Long-term use of vitamin C, vitamin D, or vitamin E does not appear to reduce the risk of bladder cancer. These results were presented at the 2010 annual meeting of the American Urological Association.
Each year in the United States, close to 53,000 men and 18,000 women are diagnosed with bladder. Many bladder cancers are thought to be caused by exposure to cancer-causing agents that pass through the urine and come into contact with the bladder lining. The most important risk factor for bladder cancer is smoking, which increases risk by at least fourfold.
Dietary supplements such as multivitamins are used by many people in the hope of reducing the risk of cancer and other diseases. Evidence that dietary supplements reduce cancer risk is limited, however, and some studies have even suggested that certain types of dietary supplements may increase cancer risk.
To explore the relationship between commonly used vitamin supplements and risk of bladder cancer, researchers evaluated information from the VITamins And Lifestyle (VITAL) study. The study enrolled more than 77,000 Washington State residents between the ages of 50 and 76. During five years of follow-up, 330 study participants developed bladder cancer.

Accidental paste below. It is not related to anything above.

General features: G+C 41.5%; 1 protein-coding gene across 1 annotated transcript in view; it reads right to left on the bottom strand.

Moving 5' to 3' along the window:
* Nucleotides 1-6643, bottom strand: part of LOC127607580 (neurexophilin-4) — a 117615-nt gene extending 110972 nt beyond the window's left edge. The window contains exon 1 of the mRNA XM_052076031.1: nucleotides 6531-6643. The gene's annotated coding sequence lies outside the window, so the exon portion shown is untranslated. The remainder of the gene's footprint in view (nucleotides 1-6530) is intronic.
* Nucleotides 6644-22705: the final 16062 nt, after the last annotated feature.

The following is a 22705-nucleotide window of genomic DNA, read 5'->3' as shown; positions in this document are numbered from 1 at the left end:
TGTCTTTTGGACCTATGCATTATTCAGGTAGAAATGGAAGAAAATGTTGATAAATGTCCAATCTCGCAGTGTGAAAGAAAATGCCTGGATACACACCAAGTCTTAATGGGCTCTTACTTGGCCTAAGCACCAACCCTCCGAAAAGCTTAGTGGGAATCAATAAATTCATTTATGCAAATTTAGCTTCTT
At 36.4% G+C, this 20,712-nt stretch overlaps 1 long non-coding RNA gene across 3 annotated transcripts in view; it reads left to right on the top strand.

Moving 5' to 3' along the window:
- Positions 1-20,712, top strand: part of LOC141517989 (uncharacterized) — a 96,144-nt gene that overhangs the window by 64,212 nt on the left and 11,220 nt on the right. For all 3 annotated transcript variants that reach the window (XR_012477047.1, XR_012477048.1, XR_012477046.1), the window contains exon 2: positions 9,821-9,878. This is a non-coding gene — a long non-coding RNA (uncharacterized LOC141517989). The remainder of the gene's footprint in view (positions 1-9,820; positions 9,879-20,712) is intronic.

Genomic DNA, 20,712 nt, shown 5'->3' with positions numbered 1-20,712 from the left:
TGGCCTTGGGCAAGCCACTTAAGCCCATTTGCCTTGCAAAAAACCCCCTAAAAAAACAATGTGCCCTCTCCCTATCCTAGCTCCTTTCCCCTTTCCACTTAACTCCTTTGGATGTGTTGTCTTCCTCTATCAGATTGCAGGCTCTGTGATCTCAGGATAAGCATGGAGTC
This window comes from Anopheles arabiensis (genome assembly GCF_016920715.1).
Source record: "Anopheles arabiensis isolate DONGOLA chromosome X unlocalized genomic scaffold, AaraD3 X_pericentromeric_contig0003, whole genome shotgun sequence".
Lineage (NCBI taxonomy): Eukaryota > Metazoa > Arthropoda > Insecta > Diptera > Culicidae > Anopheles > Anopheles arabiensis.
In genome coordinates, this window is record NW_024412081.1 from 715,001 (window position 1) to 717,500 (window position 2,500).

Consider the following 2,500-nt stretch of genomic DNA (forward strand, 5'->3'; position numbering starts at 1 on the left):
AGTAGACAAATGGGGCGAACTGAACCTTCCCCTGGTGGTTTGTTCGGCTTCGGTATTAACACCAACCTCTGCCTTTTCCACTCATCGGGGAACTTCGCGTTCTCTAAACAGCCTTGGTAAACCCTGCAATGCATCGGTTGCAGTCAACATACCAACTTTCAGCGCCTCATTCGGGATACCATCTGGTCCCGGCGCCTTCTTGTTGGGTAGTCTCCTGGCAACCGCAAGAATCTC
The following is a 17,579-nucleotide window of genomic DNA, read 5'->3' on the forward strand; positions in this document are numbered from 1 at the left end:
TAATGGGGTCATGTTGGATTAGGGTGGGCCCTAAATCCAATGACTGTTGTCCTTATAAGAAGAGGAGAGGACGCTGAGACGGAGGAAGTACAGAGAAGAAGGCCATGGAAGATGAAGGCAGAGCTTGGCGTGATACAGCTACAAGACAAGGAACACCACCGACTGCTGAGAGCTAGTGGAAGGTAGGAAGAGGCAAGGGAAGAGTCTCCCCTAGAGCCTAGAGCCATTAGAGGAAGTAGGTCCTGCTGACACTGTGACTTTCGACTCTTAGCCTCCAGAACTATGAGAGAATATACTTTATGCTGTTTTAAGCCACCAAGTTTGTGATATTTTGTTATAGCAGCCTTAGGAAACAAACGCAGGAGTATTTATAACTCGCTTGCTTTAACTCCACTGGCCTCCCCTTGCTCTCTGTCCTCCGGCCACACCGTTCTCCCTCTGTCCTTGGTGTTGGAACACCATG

After accounting for other known risk factors for bladder cancer, the researchers found no link between vitamin C, vitamin D, or vitamin E and risk of bladder cancer.
People who are considering the use of dietary supplements such as vitamins are advised to discuss the risks and benefits with their physician.
 American Cancer Society. Cancer Facts and Figures 2010. Available at: http://www.cancer.org/docroot/stt/stt_0.asp Accessed June 2, 2010.
 Hotaling J, Wright J, Pocobelli G, Porter M, White E. Risk of urothelial cell carcinoma of the bladder in the VITamins And Lifestyle study. Presented at the 2010 annual meeting of the American Urological Association. May 29-June 3, 2010. San Francisco, CA. Abstract 1162.
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